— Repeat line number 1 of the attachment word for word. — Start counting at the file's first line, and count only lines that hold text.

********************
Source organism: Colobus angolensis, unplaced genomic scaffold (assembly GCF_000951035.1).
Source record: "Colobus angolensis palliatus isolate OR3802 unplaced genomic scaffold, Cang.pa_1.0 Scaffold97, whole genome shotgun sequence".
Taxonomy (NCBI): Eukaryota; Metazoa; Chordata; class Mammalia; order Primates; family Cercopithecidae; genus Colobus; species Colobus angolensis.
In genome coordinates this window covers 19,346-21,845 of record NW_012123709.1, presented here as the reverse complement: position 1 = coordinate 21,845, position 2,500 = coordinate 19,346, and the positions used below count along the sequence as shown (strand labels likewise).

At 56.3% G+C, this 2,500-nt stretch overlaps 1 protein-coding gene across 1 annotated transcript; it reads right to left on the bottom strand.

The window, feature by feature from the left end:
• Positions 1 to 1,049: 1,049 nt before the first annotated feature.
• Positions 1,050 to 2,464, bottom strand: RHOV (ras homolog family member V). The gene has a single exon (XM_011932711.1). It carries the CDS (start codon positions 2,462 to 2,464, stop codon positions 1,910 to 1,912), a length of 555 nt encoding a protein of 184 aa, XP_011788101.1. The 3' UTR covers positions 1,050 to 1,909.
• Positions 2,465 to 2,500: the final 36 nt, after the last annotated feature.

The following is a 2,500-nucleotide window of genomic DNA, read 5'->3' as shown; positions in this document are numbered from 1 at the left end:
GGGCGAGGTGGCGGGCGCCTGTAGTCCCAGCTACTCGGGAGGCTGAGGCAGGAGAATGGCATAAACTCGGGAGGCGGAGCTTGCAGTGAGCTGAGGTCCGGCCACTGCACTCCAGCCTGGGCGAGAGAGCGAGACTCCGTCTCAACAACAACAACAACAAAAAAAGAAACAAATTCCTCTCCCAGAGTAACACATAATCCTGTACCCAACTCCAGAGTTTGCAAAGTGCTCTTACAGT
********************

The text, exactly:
Source organism: Colobus angolensis, unplaced genomic scaffold (assembly GCF_000951035.1).